Their cheese is made by hand using traditional methods and slowly matured for maximum flavour. The original cows and ewes milk Swaledale is the only Yorkshire cheese to have protected designation of origin (PDO) from the EU.
Available at Anthony’s, Millies, Haley and Clifford and Waitrose.
- Smoked Ribblesdale Goat cheese
Ribblesdale Cheese company is made up of three cheese-makers (Lydia, Stuart and Iona) in Hawes, North Yorkshire who specialise in goat cheese from a single herd. They make everything by hand and in a long slow traditional way. They have their own smoker, an Afos, in which they gently smoke their cheese.
The Smoked Ribblesdale cheese has a silky texture and is very lightly smoked over oak so that the flavour of the cheese isn’t overwhelmed by the smoking process.
Available at Millies and Haley and Clifford.
- Drunken Goat Cheese or Murcia Al Vino
This is a sweet, creamy goat’s cheese made in the Murcia region of Spain.
The drunken aspect of the cheese is the purple rind that is the result of soaking the cured cheese in red wine.
Made using the pasteurised milk from local Murciana goats in the town of Jumilla, Spain, the wine it is soaked in is called Doble Pasta which is a richer, more heavy wine due to its double fermentation process. The cheese is aged for two and a half months and has a semi-soft texture.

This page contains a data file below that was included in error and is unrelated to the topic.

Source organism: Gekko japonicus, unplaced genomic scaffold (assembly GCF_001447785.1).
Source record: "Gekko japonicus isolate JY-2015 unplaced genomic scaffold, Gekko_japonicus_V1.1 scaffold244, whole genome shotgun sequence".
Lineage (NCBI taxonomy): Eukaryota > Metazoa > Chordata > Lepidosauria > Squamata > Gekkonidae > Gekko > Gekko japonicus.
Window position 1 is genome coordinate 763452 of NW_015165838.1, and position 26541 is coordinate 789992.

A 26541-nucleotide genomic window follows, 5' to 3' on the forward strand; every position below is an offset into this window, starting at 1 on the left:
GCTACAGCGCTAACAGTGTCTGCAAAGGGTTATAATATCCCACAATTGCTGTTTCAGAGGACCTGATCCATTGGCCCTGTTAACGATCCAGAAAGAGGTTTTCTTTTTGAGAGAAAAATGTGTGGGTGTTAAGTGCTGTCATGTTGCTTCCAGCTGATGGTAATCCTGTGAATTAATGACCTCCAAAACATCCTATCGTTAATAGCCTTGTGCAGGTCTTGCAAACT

Available at Morrisons and Salts.
- Chevre log
This is a classic French goat’s cheese made in the Loire region and has a dense texture with a bloomy rind. Made from fresh, pasteurised goat’s milk, the cheese ripens towards its use by date and the initially firm heart becomes softer and creamier from the rind inwards. As it does so the flavour develops gently to a clear, medium goat level and the texture softens.
It is fresh and moist with a slightly sharp and subtly acidic flavour. Perfect for the cheese board but wonderful cooked.
Available at Millies and Haley and Clifford
- Yellison’s Farm “Crowdie”
Another great Yorkshire goat’s cheese producer - based in Carleton Craven near Skipton North Yorkshire. They have won a tonne of awards and their cheese is used by top chefs and restaurants.